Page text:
Gross, growth and intangibles matter, but only if your profit-and-loss statements demonstrate how you created cash flow with them.
Time Is of the Essence
Ideally, you should start exit planning at least three to five years before you intend to retire or sell the practice. Most valuators require three years of financial information, if not five, to accurately reflect the value of the business. The last years of financial data should show the strongest growth in revenue and EBITDA. If they don’t and you start planning early, you have time to address the issues.
I recommend reviewing your financial statements monthly. Consider using the AAHA/VMG Chart of Accounts at bit.ly/3NfmYAV to identify where your practice excels and has room for improvement. After you organize the financials, evaluate the revenue and expense categories.
The simplest revenue metric is usually production per full-time equivalent DVM, with most published ranges varying from roughly $550,000 to $700,000 per FTE. For example, if a hospital with two full-time veterinarians brings in less than $1.1 million a year, room for revenue growth is likely.
When it comes to expenses, cost of goods sold (COGS) and payroll are the largest categories at most hospitals, regardless of size, type or location. If your EBITDA is low, I suggest starting there. As a general rule of thumb, payroll should represent roughly 44% of your revenue, COGS should range from 23% to 25%, and your EBITDA, after all other expenses, should be at least 12% of revenue.
After reading the story your financial statements tell, consider completing a valuation at least one year before you look to sell. If the value disappoints you, you have time to improve your hospital’s financial situation. On the other hand, if the practice valuation hits your target and meets your retirement needs, continue on your current path until the sale date.
If the valuation isn’t what you expected or need, ask yourself:
- What can I do to improve my practice’s worth?
- Are expenses such as COGS and payroll under control?
- Is my staff fully trained and leveraged to help the doctors produce as much as possible?
- Are the doctors providing optimal patient care at every visit?
If the answer to some or all of those questions is “no” and a retirement or sales date looms, now is the time to bring in outside help.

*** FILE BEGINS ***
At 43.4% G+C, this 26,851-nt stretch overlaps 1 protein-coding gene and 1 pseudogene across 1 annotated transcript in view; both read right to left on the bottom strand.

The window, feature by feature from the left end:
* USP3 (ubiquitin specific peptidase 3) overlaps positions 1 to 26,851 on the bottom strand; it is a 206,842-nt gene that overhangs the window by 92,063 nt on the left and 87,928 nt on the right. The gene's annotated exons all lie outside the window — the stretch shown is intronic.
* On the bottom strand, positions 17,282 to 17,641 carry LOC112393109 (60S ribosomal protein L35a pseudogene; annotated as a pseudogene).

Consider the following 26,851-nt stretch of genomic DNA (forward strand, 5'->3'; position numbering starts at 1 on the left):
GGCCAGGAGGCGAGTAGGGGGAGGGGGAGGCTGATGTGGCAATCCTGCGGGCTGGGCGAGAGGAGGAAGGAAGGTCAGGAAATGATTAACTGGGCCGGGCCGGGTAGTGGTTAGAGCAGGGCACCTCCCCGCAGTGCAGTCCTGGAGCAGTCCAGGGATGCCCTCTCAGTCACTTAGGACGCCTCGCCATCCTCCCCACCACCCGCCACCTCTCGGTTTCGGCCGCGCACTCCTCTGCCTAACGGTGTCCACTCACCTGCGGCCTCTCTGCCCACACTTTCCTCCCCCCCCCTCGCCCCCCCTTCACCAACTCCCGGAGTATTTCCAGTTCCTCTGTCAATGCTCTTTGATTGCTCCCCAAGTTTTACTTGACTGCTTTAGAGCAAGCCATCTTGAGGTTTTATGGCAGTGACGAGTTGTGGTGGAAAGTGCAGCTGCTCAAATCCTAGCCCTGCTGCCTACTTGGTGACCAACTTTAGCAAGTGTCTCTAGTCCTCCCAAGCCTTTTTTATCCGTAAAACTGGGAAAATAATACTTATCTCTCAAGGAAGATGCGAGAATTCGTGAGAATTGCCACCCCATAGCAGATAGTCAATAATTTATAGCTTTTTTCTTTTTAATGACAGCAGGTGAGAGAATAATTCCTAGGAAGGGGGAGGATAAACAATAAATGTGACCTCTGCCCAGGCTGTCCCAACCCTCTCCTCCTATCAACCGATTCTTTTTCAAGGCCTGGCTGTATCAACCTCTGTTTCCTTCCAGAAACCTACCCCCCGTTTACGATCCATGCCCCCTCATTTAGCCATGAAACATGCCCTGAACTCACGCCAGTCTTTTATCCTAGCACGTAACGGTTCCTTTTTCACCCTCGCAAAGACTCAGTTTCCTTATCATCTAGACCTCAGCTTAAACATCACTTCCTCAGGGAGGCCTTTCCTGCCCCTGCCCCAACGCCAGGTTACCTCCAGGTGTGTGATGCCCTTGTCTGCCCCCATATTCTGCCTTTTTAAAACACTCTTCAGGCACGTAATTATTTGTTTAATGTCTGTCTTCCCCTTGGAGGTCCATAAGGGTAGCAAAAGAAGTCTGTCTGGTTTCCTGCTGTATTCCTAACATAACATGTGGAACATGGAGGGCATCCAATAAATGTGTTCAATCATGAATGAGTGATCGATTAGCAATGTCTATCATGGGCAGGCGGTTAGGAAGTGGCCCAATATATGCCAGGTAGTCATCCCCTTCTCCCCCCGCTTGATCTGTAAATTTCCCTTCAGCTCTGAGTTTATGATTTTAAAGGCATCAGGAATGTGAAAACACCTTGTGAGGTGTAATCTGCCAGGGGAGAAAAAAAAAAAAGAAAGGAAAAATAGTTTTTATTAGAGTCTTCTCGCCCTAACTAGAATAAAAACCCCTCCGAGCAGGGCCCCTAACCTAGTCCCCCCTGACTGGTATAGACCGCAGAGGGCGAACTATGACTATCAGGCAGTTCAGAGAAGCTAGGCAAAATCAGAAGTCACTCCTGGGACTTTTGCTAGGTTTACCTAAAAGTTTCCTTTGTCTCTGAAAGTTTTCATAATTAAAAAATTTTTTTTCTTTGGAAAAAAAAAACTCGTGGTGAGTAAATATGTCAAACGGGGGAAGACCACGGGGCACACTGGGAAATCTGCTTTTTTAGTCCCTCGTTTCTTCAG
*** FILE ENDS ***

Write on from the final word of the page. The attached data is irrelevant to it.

Proper Planning Prevents Poor Outcomes
I recently spoke to a former practice owner who told me the best business decision she made was to start planning for retirement early. She knew her practice’s value at one point wouldn’t support her goals, so she sought outside expertise and learned to manage expenses better, improve operations and leverage the staff appropriately. As a result, her gross and net income doubled within five years. Not only did she sell her practice for more than she ever dreamed, but she could retire seven years earlier than anticipated. She now works because she wants to, not because she has to. All of that was because of proper planning.
Most practice owners speak with a valuator eventually. However, the outcome, whether a celebration or a rude awakening, is in their hands.
We all probably know colleagues who needed to sell sooner than expected due to unfortunate health or family matters. The takeaway? As a mentor once shared with me, never get into a business without a plan to get out of it.
Whether you’re an aspiring owner or have owned a veterinary practice for a year or decades, remember to run the hospital like a business. That advice doesn’t mean it’s all about the money. The money (revenue) will come if you focus on sustainably serving those around you. Once the money comes in, you need to be a steward in managing expenses to build a business that achieves your mission and continues to serve your community and team.
TIME TO YOURSELF
A gradual transition from practice ownership allows you to step into retirement slowly and spend more time outside the hospital. Perhaps you have a significant other or family member who helped you breathe the practice into existence years ago. If so, celebrate together as you approach the last steps, and do something special together. Let that be the final to-do on your checklist.